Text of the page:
Everything feels like it belongs there

Tyler HurstBlog

Every time I come home I feel a twinge of nostalgia. From my parents’ house to my grade school and my first job to my first girlfriend, every significant moment in the first 24 years of my life happened in or near Kent, WA. For many of the people I grew up with, this familiarity convinced them to stay and make the Seattle metro area home for the rest of their lives, too. And I know why, as the summers are beautiful, the people are friendly and just about every type of entertainment, indoor or outdoor, is within a few hours’ drive.

I moved to Phoenix for graduate school. Packed up my car with all my clothes, my laptop and my sporting equipment and set out for Tempe and ASU just over eight years ago. While many assumed my plan was to get my degree, pack up and come home, I had other ideas. You see, I never finished my graduate degree. I came close, but due to some unfortunate circumstances, a few very bad breaks and an arrogance in receiving an education that was less helpful as the semesters went by, I left ASU as a grad school dropout with something like 12 credits remaining. I still regret it.

But that’s not why I’m still in Phoenix. I’ve struggled to call this place home, as it doesn’t make sense to me. Nothing is where it seems it SHOULD be. Towns pop up out of nowhere, strip malls and mini-communities can be found at every major intersection and most of the people who live here want to be left alone. Phoenix metro is a manufactured, planned community devised by a mad scientist who just wanted to screw with people. This attitude of hoarding and reluctantly sharing has permeated everything I’ve been involved in, from magazines to Gangplank. The wide-open but finite amount of resources and man-power in the Valley means many of us don’t seem to live together, we only tolerate each other.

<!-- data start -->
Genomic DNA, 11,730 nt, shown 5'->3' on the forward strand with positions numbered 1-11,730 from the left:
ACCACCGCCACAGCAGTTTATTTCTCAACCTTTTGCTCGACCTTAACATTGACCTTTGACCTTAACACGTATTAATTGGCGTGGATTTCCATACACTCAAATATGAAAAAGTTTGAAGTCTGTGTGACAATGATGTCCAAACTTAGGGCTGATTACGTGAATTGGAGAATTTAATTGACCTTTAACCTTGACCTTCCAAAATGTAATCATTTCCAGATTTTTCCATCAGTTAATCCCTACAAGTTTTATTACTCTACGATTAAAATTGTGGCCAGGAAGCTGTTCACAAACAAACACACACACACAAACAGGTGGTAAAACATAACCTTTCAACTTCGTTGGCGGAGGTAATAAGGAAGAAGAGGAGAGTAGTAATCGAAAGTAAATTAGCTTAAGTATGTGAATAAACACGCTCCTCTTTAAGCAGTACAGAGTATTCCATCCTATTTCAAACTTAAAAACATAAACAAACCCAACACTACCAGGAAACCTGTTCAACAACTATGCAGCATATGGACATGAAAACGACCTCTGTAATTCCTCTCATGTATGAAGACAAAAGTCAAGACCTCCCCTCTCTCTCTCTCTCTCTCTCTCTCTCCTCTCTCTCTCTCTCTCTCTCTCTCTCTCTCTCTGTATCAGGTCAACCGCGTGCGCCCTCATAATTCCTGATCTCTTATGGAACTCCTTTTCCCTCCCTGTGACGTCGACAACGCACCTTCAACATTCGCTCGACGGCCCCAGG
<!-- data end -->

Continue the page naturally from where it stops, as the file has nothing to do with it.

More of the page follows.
Similar to TSA now checking for not allowed items instead of protecting our safety, Phoenix metro’s people seem to go through the motions, and nothing more, when it comes to anything beyond themselves. There are exceptions, but those people are usually ones who have either already made their money or make it from other sources, and as such have no real skin in the game.

Arizona has a long ways to go. Our state needs to stop abiding by the rule of old white people and outdated, traditional methods and businesses, and embrace a new level of awareness and acceptance. We need to start thinking more about what we need and not just about we want. We need to continue working together on projects that will benefit everyone. We need to realize that decades of AZ growth has been toxic to our ability to excel, or even function, in a global economy where growth just isn’t the driving force anymore.

Doing this isn’t easy, and we’re all to blame. While I certainly have not always been a shining example of teamwork, I recognize that we’re all in this together. Events like CenPhoCamp, All Out, PodcampAZ and now Startup Weekend are my attempts at using my strength, pissing people off enough that they’ll realize how awesome they are and actually accomplish something, to get everyone on the same page and hopefully transfer that energy into a lasting feeling that brings people and ideas a little closer together.

I am not rich. In fact, I probably make less money than you do. My participation in anything in Phoenix metro is due to me loving the experience, not the outcome. It’s not about being seen in the cool places – though hanging with Si Robins always ups my cred – nor is it about being friends with the cool people – Mark Dudlik secretly despises is often disappointed in me – or even expanding my brand (I hate myself for even saying or thinking that). It’s about creating a sense of place, a sense of community and a sense of belonging that the many transplants in AZ seem to lack.

It’s about trying my damndest to feel like I, more so than the strip malls, golf courses and planned communities, actually belong here. It’s about making a home. Because in the end, we all talk about living. But no one really lives until they know they’re dying.

And we, just like the real-estate economy, are our state’s chance at being looked at as anything but old-fashioned and out of touch, are dying a little bit more every day. Our home, yours and mine, deserves better. Had any of this happened in our original home town, we’d all be up in arms. We’d fight back. And that’s really what separates a house from being a home and a city from being a community: the willingness to do anything to protect it.

Tyler HurstEverything feels like it belongs there